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2021 looks to be the start of a major commodity price upswing – a move that is expected to last possibly through 2021 and 2022. Factors that support the rise in prices include ample liquidity, prior under-investment, China’s continued buying, attractive valuations relative to other assers, rising inflation expectations and the global green wave of stimulus, Howie Lee, Economist at OCBC Bank, briefs.

Key quotes

“Authorities have been quick to act with an unprecedented fiscal and monetary stimulus in the wake of the 2020 pandemic, but are likely to sit on their hands even as economic recovery is underway. We are expecting a sharp, explosive rebound in demand in 2021 and 2022.”

“The rebuilding of supply chains requires time and current diminished stockpiles will be unable to meet the demands of the pent-up demand that we are expecting to come. It will also be naïve to assume that supply will recover seamlessly this year.”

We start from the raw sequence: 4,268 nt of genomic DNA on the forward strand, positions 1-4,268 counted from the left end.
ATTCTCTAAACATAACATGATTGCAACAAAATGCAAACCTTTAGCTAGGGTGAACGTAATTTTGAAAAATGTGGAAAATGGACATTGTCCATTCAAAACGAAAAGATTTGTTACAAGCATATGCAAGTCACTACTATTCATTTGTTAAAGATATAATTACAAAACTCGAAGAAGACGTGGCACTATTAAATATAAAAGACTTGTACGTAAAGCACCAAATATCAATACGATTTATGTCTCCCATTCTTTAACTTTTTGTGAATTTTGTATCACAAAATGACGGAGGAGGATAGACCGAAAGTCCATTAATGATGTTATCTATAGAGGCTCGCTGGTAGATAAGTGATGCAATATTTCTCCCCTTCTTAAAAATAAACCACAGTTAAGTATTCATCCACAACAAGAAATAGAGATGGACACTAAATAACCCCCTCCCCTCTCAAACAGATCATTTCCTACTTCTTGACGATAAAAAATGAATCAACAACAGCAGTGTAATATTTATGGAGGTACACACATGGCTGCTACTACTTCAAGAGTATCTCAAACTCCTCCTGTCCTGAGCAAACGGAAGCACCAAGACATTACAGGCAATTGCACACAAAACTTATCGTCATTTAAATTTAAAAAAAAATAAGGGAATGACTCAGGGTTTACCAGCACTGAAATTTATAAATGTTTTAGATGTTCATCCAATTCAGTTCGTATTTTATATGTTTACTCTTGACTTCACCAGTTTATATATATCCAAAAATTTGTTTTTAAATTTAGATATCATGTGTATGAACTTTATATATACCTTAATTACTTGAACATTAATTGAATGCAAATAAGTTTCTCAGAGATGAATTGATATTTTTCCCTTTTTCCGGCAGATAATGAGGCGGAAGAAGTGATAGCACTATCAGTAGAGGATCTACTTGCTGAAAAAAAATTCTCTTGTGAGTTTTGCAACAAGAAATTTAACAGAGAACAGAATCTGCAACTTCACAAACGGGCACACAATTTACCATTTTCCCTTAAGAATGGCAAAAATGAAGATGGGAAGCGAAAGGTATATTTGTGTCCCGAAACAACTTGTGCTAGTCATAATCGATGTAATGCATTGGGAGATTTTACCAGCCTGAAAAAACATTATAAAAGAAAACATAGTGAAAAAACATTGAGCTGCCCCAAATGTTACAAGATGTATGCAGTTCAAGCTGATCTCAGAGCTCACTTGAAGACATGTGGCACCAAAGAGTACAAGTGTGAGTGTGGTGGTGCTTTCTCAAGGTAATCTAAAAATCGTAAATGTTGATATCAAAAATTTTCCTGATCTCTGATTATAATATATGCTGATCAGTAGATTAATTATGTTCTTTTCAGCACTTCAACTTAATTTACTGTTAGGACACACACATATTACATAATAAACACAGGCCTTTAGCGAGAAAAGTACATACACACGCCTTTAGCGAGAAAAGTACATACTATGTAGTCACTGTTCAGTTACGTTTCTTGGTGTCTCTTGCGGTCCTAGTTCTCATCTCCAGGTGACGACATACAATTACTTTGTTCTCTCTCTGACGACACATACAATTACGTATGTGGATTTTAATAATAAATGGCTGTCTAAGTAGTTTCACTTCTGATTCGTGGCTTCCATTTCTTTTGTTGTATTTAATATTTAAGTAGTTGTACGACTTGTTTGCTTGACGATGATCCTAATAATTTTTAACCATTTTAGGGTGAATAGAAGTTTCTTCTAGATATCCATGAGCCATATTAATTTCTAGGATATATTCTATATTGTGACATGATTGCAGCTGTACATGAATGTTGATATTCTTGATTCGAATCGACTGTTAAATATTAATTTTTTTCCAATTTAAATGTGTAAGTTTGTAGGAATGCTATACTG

“Even with the vaccine roll-outs, the headwinds on commodities are expected to be minimal, if not a boost. 10-year Treasury breakeven yields are already trading above 2% as a testament to rising inflation expectations.”

“There is little to suggest China will put a stop on its stimulus in the coming year. Its voracious appetite for building materials is set to continue, as seen in the trade balance numbers in December. Aside, a recovering hog count in China is propelling an acceleration of soybean inventory rebuilding after two years of destocking due to the US-China trade war. The restocking is also in-line with its five-year plan for building up strategic commodity reserves, particularly food supplies.”

“With equity valuations already at unprecedented levels and record-low bond yields showing limited downside, the cyclical rotation of funds may flow into commodities next. Commodities remain a viable hedge and is an asset still yet to fully capture the upside movements that equities and bonds already have in 2020.”

“With a democrat back at the helm in the White House, a global ‘green wave’ is set to, somewhat ironically, increase demand for raw commodities in the short-term. While ultimately negative for oil and other base metals in the long run, for now many of these green policies require a large initial outlay of capital to build new infrastructure for the implementation of these projects.”